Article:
Worms Are Big Business For Antivirus Vendors - InformationWeek
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Worms Are Big Business For Antivirus Vendors

Symantec and Network Associates will face competition in the next year.

Virus and worm attacks that increasingly plagued Internet users over the past year have proven profitable for Symantec Corp. and Network Associates Technology Inc. The two leading antivirus software makers last week reported strong growth in antivirus software sales, citing persistent virus and worm outbreaks as largely driving that growth. However, their market leadership may come under fire in coming quarters as other vendors move into this market.

For its fiscal year, ended April 2, Symantec reported revenue of $1.87 billion, a 33% increase over last year's $1.41 billion. Net income for the year was up 50% to $371 million. For its fourth quarter, the company's IT-security sales to midsize and large companies comprised 38% of revenue and grew 30% year over year. Symantec's consumer revenue grew 62% and represented 48% of the total for the previous quarter.

Network Associates' revenue from sales to large companies was $59.31 million in its first quarter, ended March 31, up from $52.72 million a year ago. Taking away $6.69 million in sales of the company's new network intrusion-prevention IntruShield application, revenue was essentially flat year over year. Network Associates' sales to small and medium-sized businesses slipped from $68.7 million to $66.4 million. Consumer sales shone, growing 65% to $44.07 million.

SECURITY REVENUE
Network Associates
  Revenue Net income
1Q '03 $219 M $12 M
1Q '04 $217 M $56 M
Symantec
4Q '03 $390 M $68 M
4Q '04 $556 M $117 M
That type of stellar growth is unlikely to last. As Microsoft continues to improve its desktop firewall bundled with its operating system and brings its Active Protection Technology to market, both Symantec and Network Associates could see their consumer antivirus sales threatened. Microsoft's efforts aim to stop all types of attacks and make it easier to secure its Windows operating system.

Network vendors such as Cisco Systems and Juniper Networks Inc. increasingly are adding security capabilities into their networking gear. "It's a knife fight," says Network Associates president Gene Hodges. "You have very competent firms here who are whaling on each other."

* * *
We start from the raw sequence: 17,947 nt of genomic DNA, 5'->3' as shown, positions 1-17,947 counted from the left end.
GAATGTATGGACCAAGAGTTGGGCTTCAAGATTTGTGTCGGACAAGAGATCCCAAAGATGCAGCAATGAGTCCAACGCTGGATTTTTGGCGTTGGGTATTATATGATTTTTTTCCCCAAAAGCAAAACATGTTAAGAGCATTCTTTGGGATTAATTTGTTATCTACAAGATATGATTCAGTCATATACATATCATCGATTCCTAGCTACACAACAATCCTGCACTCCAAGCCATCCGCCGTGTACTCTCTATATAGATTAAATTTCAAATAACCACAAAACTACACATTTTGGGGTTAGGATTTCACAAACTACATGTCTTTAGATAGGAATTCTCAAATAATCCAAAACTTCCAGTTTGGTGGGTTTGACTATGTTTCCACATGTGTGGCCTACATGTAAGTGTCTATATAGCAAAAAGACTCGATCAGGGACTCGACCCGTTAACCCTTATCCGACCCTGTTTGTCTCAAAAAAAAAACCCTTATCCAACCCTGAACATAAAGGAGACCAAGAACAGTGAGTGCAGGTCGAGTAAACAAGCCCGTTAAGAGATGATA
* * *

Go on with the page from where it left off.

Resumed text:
Neither Network Associates nor Symantec is standing still, however. In the past year, Network Associates sold off all business units not associated with security, such as its Sniffer network-management and -performance unit. It also acquired Entercept and IntruVert Networks to provide intrusion prevention for desktops and networks, and soon it will change its name to McAfee, its unit well-known for antivirus and desktop-utility software.

Symantec in the past few years has made increased headway selling its largely acquired mix of interoperable security software, firewalls, intrusion-detection systems, and security-management software to large companies.

As Microsoft bolsters the security of its operating system, it will take small-business and consumer sales away from conventional desktop-security vendors, says John Pescatore, a research VP at Gartner. "The behavior-based protection will block many worm-type threats, making it less imperative for consumers to renew their antivirus subscriptions," he says.

Andrew Bagrin, director of business-technology applications at Regal Cinemas Inc., which operates 550 movie theaters in 36 states, says consumers may quickly move to Microsoft's security technology, but that's not something companies will do.

"We're spending a lot of time protecting [Microsoft's] applications. I don't think companies are ready to put Microsoft software in place to protect Microsoft software," Bagrin says. Symantec and Network Associates have been working in security for a long time, he says, and they'll continue to innovate and survive.

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